It is near-future Australia. Eve is hired on a new job, taking the code name ‘Alice’. Alice suffers from dreams that feel more like memories, yet are disconnected from her own experience. The job itself is deeply connected with Alice’s questions of self. All that she has pushed to the back of her mind will be surfaced. At first she doesn’t realise that she will be encapsulating and in effect creating ‘Alice’ – a new identity formed by a rediscovery of her past.
The Asking Game makes constant reference to Lewis Carroll’s Alice in Wonderland, utilising the motif of the mirror and the strange and mysterious journey of self. Why did her sister run away? Why were they so intricately linked and yet separated by Lucy’s resentment? Why did her father never dote on her the way he did Lucy?
‘She is the looking-glass-girl, born with fists full of remembering. Whoever she is, she walks towards the schoolteacher’s house kicking up dust until she’s covered in a layer of road: the invisible woman’ (p. 131).
Rose Michael places the reader in a recognisable future Sydney, then propels him/her through online meetings, encounters with other disguised identities, then to outback Australia where the answers lie underground. The prose is endearing, yet at times inconsistent, going from repetitious internalisations, to moments of action. There are certainly some moments of descriptive genius eg. ‘How wrong everyone is to compare the moon to other things: it is so very much itself’ (p. 217) At this point, the character is ready to be unlike another. The metaphors are mostly controlled and reflective of the central motif and other notions of identity. As a good speculative novel does, The Asking Game also questions scientific advancements of life, the benefits and dangers. As the title suggest, it questions but it gives no answers.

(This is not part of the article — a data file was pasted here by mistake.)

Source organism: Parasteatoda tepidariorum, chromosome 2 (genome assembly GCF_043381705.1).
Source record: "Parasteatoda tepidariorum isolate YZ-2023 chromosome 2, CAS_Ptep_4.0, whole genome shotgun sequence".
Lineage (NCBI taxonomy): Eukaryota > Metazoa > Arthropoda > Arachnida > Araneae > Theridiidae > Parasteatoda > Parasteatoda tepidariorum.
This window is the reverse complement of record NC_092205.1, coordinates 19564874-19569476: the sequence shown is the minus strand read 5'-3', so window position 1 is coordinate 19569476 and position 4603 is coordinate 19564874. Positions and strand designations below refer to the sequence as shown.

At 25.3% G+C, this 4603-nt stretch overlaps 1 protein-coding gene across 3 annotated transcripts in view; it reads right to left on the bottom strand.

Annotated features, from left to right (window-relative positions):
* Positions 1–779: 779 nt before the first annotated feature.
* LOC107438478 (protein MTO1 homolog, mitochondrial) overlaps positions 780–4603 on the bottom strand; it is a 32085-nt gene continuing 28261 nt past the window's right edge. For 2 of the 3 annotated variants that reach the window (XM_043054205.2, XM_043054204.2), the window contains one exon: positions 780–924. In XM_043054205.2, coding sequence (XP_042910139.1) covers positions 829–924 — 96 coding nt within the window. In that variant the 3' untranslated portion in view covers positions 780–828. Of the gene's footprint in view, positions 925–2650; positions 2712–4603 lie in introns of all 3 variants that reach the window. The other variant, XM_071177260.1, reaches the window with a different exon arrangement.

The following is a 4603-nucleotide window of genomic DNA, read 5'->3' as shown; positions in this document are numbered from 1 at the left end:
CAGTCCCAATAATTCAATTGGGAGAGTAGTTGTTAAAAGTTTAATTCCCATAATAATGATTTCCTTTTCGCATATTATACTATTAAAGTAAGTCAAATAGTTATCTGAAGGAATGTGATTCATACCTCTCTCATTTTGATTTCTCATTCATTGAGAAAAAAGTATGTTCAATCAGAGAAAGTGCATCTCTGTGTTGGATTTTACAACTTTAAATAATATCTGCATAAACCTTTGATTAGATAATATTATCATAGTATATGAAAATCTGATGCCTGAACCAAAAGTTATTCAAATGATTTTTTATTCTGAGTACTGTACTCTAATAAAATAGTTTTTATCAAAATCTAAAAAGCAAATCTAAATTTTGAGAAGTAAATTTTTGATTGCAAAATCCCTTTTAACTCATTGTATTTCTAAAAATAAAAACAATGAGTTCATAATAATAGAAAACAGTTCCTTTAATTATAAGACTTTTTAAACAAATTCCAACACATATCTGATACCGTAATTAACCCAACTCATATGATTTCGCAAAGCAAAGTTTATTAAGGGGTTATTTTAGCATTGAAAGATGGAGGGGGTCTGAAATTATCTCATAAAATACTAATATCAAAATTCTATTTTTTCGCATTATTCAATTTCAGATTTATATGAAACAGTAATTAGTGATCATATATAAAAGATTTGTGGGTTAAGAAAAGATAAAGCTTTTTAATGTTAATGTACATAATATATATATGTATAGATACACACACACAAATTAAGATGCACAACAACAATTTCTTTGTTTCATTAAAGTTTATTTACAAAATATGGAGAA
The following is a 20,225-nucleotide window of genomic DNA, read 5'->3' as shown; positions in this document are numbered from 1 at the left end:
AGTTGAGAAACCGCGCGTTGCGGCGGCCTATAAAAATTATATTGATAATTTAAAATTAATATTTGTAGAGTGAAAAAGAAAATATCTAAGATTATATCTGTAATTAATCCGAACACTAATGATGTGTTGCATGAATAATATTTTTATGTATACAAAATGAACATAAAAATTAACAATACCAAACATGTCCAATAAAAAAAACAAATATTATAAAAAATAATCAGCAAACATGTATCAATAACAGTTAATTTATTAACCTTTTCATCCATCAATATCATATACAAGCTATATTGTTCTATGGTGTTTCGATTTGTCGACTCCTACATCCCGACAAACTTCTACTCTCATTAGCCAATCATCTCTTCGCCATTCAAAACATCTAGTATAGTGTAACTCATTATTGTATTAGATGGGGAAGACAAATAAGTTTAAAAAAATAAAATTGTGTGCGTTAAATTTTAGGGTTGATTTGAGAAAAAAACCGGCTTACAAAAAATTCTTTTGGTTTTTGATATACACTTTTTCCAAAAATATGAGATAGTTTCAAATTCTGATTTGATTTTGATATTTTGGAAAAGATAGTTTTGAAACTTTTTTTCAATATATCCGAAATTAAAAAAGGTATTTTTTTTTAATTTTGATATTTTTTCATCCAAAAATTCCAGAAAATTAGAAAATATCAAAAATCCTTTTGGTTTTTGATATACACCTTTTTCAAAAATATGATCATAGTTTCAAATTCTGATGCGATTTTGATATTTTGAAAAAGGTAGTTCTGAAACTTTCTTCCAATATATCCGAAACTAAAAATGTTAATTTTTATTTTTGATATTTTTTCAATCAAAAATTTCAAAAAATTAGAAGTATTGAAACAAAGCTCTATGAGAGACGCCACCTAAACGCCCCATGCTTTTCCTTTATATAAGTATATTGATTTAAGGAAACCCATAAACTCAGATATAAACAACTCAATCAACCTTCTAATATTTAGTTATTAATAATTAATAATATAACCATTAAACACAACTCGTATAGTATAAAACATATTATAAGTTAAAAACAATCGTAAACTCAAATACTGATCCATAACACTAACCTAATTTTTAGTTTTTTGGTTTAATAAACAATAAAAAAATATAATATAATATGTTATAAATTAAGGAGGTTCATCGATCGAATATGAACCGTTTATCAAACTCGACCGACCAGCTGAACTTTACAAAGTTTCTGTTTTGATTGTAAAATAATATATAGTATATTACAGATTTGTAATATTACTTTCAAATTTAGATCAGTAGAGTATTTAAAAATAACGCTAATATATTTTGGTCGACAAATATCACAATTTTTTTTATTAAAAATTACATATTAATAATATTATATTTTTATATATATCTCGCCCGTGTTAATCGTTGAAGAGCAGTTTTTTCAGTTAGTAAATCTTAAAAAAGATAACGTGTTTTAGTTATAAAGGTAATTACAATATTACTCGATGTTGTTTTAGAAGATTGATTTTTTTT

None of the characters besides Alice have much dimensionality (she is multi-faceted) but they are effective at driving the plot and consequences. ‘The Reverend’ is however, caricatured, and Drew is a blank slate. But Drew needs to be the bouncing point for Alice, the one who doesn’t reflect her like a mirror, the one who can let her build a new persona. The dialogue is unbelievably conscious, but it is a literary novel, and all the dialogue either poses riddles, or is figuring out riddles. Here again, she parallels Carroll’s tale.
It is a hybrid novel in itself, which couldn’t really be ‘identified’ by a particular genre. As mentioned, it is speculative and features adventure and mystery, similar to Andrew McGahan’s Underground or Ian Irvine’s eco-thriller series The Last Albatross, Terminator Gene and The Life Lottery. It is also quite literary and thus, fans of novels of self-discovery may also enjoy it. There is also a large element of mystery and suspense, and a definite cyberpunk element, particularly with the ‘online’ sections and the relevance to one being able to create one’s identity in a cyber environment.